A garlic monograph for the home
Garlic at a glance
Scientific name: Allium sativum
Common names: garlic, elephant garlic, purple garlic
Family name: Amaryllidaceae
Part(s) of the plant used: fresh or dried bulb
Native region and environment: A perennial plant of the Amaryllis family, grown for its flavorful bulbs. Garlic is native to central Asia, but also grows wild in Italy and southern France. It is a classic ingredient in many national cuisines of the region.
This garlic monograph provides basic information about garlic—common names, usefulness and safety, and resources for more information. Browse more herbal monographs.
Garlic has been frequently used in remedies in China since 2700 BC. TCM healers place garlic in the Yang category, for its heating and stimulating effects. Garlic was also used in ancient China to treat depression. In Ayurveda, garlic is a valuable remedy used as a tonic to cure a lack of appetite, common weakness, cough, skin disease, rheumatism, and hemorrhoids. Garlic was brought to the Americas by European settlers in the colonial period. During the influenza pandemic of 1917-1918, some Americans believed so strongly in this herb they wore a necklace of garlic when going out in public.
Garlic constituents & diabetes
The potential health benefits of garlic to support a body with T2DM and metabolic syndrome is enormous. Garlic contains a variety of constituents including organosulfur compounds, saponins, phenols, and polysaccharides. At more than 20 phenolic compounds (including: β-resorcylic acid, gallic acid, rutin, and quercetin) garlic has more phytochemicals than many common vegetables! Garlic has been shown to improve both glucose homeostasis and lower high cholesterol, commonly associated with T2DM. The active phytochemicals of garlic that have been attributed to these beneficial effects are mainly volatile sulfur compounds like alliin and allicin. Garlic has also been shown to improve insulin sensitivity. A clinical trial studying the effect of orally administered raw garlic on T2DM patients demonstrated a significant reduction in blood glucose level, lipid metabolism and significant improvement in antioxidant enzymes in diabetic patients. Several studies have also reported increased insulin secretion upon administration of garlic or garlic extracts/preparations. Researchers have speculated that the higher insulin production is a result of the actions of another constituent, allixin. The total amount of saponins in purple garlic is almost 40 times higher than that in white garlic, which could indicate that purple varieties are better for antidiabetic results. Studies also indicate that raw garlic has strong antioxidant properties and has been shown to exhibit anti-inflammatory properties which are so supportive to people with T2DM.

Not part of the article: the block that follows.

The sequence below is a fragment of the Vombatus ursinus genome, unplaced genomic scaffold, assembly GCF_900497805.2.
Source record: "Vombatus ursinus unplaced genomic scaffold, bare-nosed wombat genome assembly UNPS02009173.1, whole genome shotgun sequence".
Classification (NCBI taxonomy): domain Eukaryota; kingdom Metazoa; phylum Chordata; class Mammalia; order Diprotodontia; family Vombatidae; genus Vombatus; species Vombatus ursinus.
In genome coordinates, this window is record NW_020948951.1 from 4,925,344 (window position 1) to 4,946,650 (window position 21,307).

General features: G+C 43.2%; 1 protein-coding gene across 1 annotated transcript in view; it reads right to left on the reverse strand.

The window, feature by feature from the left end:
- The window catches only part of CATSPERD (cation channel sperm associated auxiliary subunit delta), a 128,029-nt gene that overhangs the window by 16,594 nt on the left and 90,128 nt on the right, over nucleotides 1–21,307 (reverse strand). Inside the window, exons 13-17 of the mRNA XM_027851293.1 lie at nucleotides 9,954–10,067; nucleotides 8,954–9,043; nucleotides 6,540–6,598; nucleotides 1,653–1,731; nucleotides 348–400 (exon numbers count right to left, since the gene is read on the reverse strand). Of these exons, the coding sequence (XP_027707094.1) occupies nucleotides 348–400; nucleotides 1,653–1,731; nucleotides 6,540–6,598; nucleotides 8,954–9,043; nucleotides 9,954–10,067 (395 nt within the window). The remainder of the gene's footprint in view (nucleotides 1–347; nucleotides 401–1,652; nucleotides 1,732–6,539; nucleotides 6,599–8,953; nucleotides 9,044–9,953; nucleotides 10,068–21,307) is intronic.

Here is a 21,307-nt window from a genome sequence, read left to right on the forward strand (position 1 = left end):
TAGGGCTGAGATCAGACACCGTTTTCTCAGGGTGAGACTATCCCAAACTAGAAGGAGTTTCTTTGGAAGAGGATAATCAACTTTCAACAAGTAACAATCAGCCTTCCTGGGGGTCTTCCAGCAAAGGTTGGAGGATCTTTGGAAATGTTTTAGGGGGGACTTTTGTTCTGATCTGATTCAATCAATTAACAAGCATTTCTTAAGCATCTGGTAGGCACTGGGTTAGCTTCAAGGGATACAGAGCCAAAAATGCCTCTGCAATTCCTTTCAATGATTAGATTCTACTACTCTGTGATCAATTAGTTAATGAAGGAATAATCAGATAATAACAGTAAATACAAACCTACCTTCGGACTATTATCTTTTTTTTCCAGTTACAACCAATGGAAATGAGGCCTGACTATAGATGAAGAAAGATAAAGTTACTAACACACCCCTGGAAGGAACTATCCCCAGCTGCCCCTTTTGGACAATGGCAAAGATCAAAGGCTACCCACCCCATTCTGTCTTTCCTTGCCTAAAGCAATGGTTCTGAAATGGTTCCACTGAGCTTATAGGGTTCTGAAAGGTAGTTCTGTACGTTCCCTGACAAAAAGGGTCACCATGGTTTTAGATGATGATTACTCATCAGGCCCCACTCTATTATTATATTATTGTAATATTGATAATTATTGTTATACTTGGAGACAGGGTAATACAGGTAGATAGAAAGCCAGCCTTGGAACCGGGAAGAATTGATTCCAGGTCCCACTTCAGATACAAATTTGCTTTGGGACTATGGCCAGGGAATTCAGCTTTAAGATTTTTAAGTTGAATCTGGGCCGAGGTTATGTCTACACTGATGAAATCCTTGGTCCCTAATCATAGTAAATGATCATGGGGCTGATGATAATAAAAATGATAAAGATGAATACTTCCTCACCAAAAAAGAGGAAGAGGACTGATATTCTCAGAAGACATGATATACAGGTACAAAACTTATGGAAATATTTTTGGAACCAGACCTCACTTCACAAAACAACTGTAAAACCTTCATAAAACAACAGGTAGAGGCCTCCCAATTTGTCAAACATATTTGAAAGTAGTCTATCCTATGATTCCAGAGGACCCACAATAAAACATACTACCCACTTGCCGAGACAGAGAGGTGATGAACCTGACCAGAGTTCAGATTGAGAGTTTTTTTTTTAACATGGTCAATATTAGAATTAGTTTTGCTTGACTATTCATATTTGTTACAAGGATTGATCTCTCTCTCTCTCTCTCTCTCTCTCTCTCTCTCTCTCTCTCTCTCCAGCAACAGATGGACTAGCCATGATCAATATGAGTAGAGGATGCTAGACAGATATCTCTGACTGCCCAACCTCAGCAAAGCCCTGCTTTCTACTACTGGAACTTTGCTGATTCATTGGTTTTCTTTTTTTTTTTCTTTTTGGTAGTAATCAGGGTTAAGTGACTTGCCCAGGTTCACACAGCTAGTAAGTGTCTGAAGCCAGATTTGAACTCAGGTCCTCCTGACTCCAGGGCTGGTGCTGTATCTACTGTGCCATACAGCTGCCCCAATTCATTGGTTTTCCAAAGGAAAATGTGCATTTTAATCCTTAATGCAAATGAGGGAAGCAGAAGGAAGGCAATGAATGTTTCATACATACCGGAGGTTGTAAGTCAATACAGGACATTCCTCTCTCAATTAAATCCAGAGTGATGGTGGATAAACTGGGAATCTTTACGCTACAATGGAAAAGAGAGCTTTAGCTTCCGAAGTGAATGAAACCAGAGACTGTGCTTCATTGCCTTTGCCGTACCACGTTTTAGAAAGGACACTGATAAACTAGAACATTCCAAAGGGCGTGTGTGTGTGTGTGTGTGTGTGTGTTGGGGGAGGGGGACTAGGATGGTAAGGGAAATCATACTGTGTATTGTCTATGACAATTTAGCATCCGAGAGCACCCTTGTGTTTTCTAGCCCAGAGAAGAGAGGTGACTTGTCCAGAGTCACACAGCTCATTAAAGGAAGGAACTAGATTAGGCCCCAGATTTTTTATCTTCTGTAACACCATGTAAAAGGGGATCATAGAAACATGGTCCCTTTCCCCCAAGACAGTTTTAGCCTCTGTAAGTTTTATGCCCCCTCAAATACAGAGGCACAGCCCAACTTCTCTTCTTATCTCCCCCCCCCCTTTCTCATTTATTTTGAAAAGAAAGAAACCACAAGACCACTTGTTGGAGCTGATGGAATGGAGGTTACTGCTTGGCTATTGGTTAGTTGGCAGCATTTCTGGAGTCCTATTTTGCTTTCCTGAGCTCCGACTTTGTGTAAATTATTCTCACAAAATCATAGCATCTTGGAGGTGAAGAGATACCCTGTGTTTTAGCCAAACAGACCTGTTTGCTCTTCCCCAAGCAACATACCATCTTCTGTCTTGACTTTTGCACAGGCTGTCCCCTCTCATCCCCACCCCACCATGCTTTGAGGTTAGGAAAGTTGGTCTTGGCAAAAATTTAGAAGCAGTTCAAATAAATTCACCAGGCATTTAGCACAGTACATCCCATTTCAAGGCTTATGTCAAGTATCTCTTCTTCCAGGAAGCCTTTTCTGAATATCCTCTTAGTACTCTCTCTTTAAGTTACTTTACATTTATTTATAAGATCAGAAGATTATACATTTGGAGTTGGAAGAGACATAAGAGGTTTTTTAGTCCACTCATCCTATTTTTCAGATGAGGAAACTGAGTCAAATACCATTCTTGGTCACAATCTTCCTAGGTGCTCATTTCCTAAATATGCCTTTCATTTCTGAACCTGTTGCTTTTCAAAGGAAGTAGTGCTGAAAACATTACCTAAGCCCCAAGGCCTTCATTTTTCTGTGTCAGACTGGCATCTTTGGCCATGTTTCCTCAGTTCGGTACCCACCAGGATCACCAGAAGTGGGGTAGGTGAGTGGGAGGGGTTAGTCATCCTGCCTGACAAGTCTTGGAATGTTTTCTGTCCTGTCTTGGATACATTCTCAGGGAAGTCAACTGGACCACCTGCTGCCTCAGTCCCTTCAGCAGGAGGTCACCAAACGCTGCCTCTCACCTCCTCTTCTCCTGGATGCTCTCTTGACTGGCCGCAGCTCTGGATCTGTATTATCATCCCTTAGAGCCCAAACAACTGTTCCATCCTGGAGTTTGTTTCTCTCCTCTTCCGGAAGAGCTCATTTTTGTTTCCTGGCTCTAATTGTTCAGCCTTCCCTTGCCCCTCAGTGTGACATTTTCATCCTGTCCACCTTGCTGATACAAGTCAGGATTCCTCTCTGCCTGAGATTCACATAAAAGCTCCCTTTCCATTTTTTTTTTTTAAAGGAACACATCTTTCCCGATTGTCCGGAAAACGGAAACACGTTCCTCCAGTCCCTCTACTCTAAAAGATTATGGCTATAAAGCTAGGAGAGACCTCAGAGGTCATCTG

With a safety rating of 1 and interaction class C, garlic is generally a safe herb to take, but has been shown to have some herb-drug interactions. Garlic, especially fresh garlic, is safe to include in your daily meals. It is suitable for long-term use, but may need to be temporarily stopped before a major surgery.
Potential Drug Interactions
Persons taking heparin, clopidogrel, or aspirin, and doses equivalent to two or more grams daily of fresh garlic should be monitored for abnormal bleeding.
Garlic preparation & dosing
Garlic is readily available in fresh heads at grocery stores. If you are interested in working with a tincture or capsule format, I would recommend you buy this product from a specialty store, like Mountain Rose Herbs.
|Daily Dosage Table: Garlic|
|Fresh||2 cloves||Fresh, minced cloves|
|Tincture||1.5-6 mL||1:1 liquid extract|
|Capsule||500-1000mg||Take with water|
Garlic References Mirunalini, S., Krishnaveni, M., Ambily, V., and Professor, A. (2011). Effects of raw garlic (Allium Sativum) on hyperglycemia in patients with type 2 diabetes mellitus. Pharmacology Online 2, 968–974.
 Eidi, A., Eidi, M., and Esmaeili, E. (2006). Antidiabetic effect of garlic (Allium sativum L.) in normal and streptozotocin-induced diabetic rats. Phytomedicine 13, 624–629. doi: 10.1016/j.phymed.2005.09.010
 Islam, M. S., and Choi, H. (2008). Comparative effects of dietary ginger (Zingiber officinale) and garlic (Allium sativum) investigated in a type 2 diabetes model of rats. J. Med. Food 11, 152–159. doi: 10.1089/jmf.2007.634
 Braun & Cohen (2015) Herbs & Natural Supplements Vol 2. , Elsevier, Sydney Australia